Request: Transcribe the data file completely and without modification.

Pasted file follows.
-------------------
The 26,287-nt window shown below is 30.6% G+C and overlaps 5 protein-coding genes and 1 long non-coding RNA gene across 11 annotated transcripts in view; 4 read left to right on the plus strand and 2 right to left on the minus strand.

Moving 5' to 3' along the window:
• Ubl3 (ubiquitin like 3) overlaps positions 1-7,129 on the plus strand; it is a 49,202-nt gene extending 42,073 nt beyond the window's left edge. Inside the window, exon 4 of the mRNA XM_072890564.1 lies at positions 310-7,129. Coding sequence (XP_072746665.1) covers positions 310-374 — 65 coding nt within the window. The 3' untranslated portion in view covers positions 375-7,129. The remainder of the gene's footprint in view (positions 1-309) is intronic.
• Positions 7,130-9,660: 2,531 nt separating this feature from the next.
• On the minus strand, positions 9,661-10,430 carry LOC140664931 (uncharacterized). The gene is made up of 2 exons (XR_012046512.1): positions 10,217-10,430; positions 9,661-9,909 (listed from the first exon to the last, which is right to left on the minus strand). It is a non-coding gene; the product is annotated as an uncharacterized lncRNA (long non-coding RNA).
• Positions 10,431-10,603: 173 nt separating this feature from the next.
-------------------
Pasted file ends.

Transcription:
The 26,287-nt window shown below is 30.6% G+C and overlaps 5 protein-coding genes and 1 long non-coding RNA gene across 11 annotated transcripts in view; 4 read left to right on the plus strand and 2 right to left on the minus strand.

Moving 5' to 3' along the window:
• Ubl3 (ubiquitin like 3) overlaps positions 1-7,129 on the plus strand; it is a 49,202-nt gene extending 42,073 nt beyond the window's left edge. Inside the window, exon 4 of the mRNA XM_072890564.1 lies at positions 310-7,129. Coding sequence (XP_072746665.1) covers positions 310-374 — 65 coding nt within the window. The 3' untranslated portion in view covers positions 375-7,129. The remainder of the gene's footprint in view (positions 1-309) is intronic.
• Positions 7,130-9,660: 2,531 nt separating this feature from the next.
• On the minus strand, positions 9,661-10,430 carry LOC140664931 (uncharacterized). The gene is made up of 2 exons (XR_012046512.1): positions 10,217-10,430; positions 9,661-9,909 (listed from the first exon to the last, which is right to left on the minus strand). It is a non-coding gene; the product is annotated as an uncharacterized lncRNA (long non-coding RNA).
• Positions 10,431-10,603: 173 nt separating this feature from the next.